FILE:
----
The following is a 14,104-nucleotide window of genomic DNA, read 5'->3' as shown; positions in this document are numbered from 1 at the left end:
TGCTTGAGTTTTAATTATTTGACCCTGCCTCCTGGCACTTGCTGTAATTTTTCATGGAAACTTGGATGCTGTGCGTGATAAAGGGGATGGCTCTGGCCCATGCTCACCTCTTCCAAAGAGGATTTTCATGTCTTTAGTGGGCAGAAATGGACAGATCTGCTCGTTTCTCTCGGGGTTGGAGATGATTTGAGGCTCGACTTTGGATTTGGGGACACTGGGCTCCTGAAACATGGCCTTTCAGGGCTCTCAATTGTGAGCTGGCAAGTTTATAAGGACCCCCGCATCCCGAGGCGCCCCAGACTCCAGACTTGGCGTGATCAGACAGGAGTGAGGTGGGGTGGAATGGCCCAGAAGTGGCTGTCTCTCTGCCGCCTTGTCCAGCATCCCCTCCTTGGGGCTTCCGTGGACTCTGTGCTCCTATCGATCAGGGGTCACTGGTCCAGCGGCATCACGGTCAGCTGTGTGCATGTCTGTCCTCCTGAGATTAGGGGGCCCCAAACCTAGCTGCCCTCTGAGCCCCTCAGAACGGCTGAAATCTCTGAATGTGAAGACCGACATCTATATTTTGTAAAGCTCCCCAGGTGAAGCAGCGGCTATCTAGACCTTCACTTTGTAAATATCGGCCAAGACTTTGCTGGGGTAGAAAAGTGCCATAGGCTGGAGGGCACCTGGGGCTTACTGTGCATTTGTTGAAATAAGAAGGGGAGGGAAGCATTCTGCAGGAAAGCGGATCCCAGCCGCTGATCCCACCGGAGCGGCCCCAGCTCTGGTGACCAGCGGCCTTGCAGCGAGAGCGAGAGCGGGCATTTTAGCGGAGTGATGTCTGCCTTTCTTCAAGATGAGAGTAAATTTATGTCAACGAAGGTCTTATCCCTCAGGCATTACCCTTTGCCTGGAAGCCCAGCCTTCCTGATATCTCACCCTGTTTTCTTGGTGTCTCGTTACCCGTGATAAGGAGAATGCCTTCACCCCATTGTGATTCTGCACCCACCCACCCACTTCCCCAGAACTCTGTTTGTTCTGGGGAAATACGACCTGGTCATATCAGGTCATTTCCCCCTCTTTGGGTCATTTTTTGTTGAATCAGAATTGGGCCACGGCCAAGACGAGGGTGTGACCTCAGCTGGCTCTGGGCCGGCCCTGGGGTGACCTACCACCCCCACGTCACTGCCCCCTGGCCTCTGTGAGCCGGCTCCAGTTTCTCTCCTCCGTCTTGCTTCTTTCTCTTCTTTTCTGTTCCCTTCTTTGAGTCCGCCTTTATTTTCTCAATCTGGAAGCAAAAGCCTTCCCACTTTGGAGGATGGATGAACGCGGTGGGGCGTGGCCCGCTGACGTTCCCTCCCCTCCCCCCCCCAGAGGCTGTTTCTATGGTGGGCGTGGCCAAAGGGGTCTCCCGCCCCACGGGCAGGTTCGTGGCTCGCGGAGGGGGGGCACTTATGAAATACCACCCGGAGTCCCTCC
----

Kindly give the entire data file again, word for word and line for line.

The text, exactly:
The following is a 14,104-nucleotide window of genomic DNA, read 5'->3' as shown; positions in this document are numbered from 1 at the left end:
TGCTTGAGTTTTAATTATTTGACCCTGCCTCCTGGCACTTGCTGTAATTTTTCATGGAAACTTGGATGCTGTGCGTGATAAAGGGGATGGCTCTGGCCCATGCTCACCTCTTCCAAAGAGGATTTTCATGTCTTTAGTGGGCAGAAATGGACAGATCTGCTCGTTTCTCTCGGGGTTGGAGATGATTTGAGGCTCGACTTTGGATTTGGGGACACTGGGCTCCTGAAACATGGCCTTTCAGGGCTCTCAATTGTGAGCTGGCAAGTTTATAAGGACCCCCGCATCCCGAGGCGCCCCAGACTCCAGACTTGGCGTGATCAGACAGGAGTGAGGTGGGGTGGAATGGCCCAGAAGTGGCTGTCTCTCTGCCGCCTTGTCCAGCATCCCCTCCTTGGGGCTTCCGTGGACTCTGTGCTCCTATCGATCAGGGGTCACTGGTCCAGCGGCATCACGGTCAGCTGTGTGCATGTCTGTCCTCCTGAGATTAGGGGGCCCCAAACCTAGCTGCCCTCTGAGCCCCTCAGAACGGCTGAAATCTCTGAATGTGAAGACCGACATCTATATTTTGTAAAGCTCCCCAGGTGAAGCAGCGGCTATCTAGACCTTCACTTTGTAAATATCGGCCAAGACTTTGCTGGGGTAGAAAAGTGCCATAGGCTGGAGGGCACCTGGGGCTTACTGTGCATTTGTTGAAATAAGAAGGGGAGGGAAGCATTCTGCAGGAAAGCGGATCCCAGCCGCTGATCCCACCGGAGCGGCCCCAGCTCTGGTGACCAGCGGCCTTGCAGCGAGAGCGAGAGCGGGCATTTTAGCGGAGTGATGTCTGCCTTTCTTCAAGATGAGAGTAAATTTATGTCAACGAAGGTCTTATCCCTCAGGCATTACCCTTTGCCTGGAAGCCCAGCCTTCCTGATATCTCACCCTGTTTTCTTGGTGTCTCGTTACCCGTGATAAGGAGAATGCCTTCACCCCATTGTGATTCTGCACCCACCCACCCACTTCCCCAGAACTCTGTTTGTTCTGGGGAAATACGACCTGGTCATATCAGGTCATTTCCCCCTCTTTGGGTCATTTTTTGTTGAATCAGAATTGGGCCACGGCCAAGACGAGGGTGTGACCTCAGCTGGCTCTGGGCCGGCCCTGGGGTGACCTACCACCCCCACGTCACTGCCCCCTGGCCTCTGTGAGCCGGCTCCAGTTTCTCTCCTCCGTCTTGCTTCTTTCTCTTCTTTTCTGTTCCCTTCTTTGAGTCCGCCTTTATTTTCTCAATCTGGAAGCAAAAGCCTTCCCACTTTGGAGGATGGATGAACGCGGTGGGGCGTGGCCCGCTGACGTTCCCTCCCCTCCCCCCCCCAGAGGCTGTTTCTATGGTGGGCGTGGCCAAAGGGGTCTCCCGCCCCACGGGCAGGTTCGTGGCTCGCGGAGGGGGGGCACTTATGAAATACCACCCGGAGTCCCTCC